Another season, another slew of premieres! A short to medium write-up on each, with links to full first-impressions for most.
As always, the list is ordered by how much I liked the episodes, combined with how good I thought they were, in a descending order (first is best, last is worst). I’m also going to give each premiere a couple of scores, “Premiere Score” for how well it did its job as a premiere (introducing characters, establishing situation, providing a “hook”), and “Episode Score”, for how well it worked as a regular episode. “Enjoyment Score” should be obvious.
1) Ushio to Tora Episode 27 (2nd Season Episode 1):
The gang is back! I actually found myself surprised as this episode started because it felt as if we’re going back to the episodic structure of the show’s start or the first season’s last few episodes, and it’s not like this show has much time to waste. But worry not, the show quickly moved from establishing normality to shattering it in a manner that made me tear up, because I care for all the dorks in this show. Stakes raised, action, emotions. Everything that made me care so much for Ushio to Tora is here. Silly faces too, I’m glad to report.
2) Joker Game Episode 1:
Joker Game is the new show I’ve had the highest expectations for before the season started airing, and thankfully, thus far, it’s been delivering. The show is most similar to Jin-Roh in terms of atmosphere, of delivery. Straight-laced military men, subterfuge, and a coat of small moments and a plethora of browns.
The premiere was half of a two-parter, which lacked the hook required to draw us in – this is a spy series, and it is well-versed in its genre conventions so a genre-savvy watcher can see how things are about to develop in scenes just as they unfold, and the episode left on a strong hook, but it is exactly my familiarity with the genre that means I don’t know in what direction they will take things. The show had done a good job thus far of creating a world that feels real an ominous, now it just needs to do something with it.
On the characters’ front, there’s only one “real” character in the show thus far, the straight man Sakuma, and he’s not terribly interesting, but it is going to be interesting to see how he must change and act within this unfamiliar and unwelcoming world of spy-games he’s being thrust in.
Premiere Score: 6/10. Episode Score: 8/10. Personal Enjoyment Score: 8/10.
3) My Hero Academia / Boku no Hero Academia Episode 1:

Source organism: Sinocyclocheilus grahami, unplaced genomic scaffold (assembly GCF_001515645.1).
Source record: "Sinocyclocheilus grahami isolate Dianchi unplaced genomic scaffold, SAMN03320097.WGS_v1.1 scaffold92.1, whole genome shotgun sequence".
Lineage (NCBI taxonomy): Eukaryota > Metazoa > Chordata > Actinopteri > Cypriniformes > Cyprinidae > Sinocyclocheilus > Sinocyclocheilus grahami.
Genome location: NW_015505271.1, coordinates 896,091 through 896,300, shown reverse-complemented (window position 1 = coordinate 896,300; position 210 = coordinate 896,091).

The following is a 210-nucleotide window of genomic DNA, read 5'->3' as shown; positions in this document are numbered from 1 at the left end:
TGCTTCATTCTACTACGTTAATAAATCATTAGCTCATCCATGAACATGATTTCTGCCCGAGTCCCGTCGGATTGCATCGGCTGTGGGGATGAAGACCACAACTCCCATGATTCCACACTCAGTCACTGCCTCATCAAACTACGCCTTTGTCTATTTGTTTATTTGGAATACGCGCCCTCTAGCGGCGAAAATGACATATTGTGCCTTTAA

This was a fun little episode, and this is a fun little show. I could talk about how there are some themes of societal recognition and an artificial structure that doesn’t actually benefit “heroes as those who help others, but rather those who seem like heroes and get credit” which people could reflect back onto Mahouka and One Punch Man, but that’s really not what this show is about. This show is also not about “believe, and you could get it!” and all these shounonsense messages. They are all there, but sometimes, what a show is about isn’t its messages. This is such a case. My Hero Academia is about having fun with action. It’s a show where the creators look at all the fun they’ve had with colourful Poke’Mon, of running with their hands behind their backs after watching Naruto, the experience of reading X-Men for the first time and seeing all these crazy powers and colourful personalities.
My Hero Academia is about a little kid who gets to live in such a world, and is told that he can’t be part of it. It’s like taking a little kid to Willy Wonka’s Chocolate Factory, and then telling them they can’t have any of it. It’s a show about fun for the watchers, and a little boy who wishes to actually experience the fun he’s told he won’t get. It’s a colourful and silly and sometimes emotional mixture of shounonsense. It’s not a self-aware shounonsense ode of love to the genre of shounonsense, but the work of people who love shounonsense so much they just went right out and made one themselves. The first episode didn’t fully accomplish its goals as a premiere of setting the scene and delivering the transformation, but it did deliver on the sort of experience the show will deliver.
Premiere Score: 5/10. Episode Score: 8/10. Personal Enjoyment Score: 7.5/10.
4) JoJo’s Bizarre Adventure (Part 4): Diamond is Unbreakable Episode 1:
It’s sort of difficult to talk of this show. How did it do as a premiere for a new show, versus how it did as a returning episode of JoJo’s Bizarre Adventure? The visuals seem to harken back to the early episodes of the first season, and the over-the-top nature seems to echo that time as well, while also reminding me of the first couple of episodes of Stardust Crusaders with Jotaro’s encounters with his mother and the girls.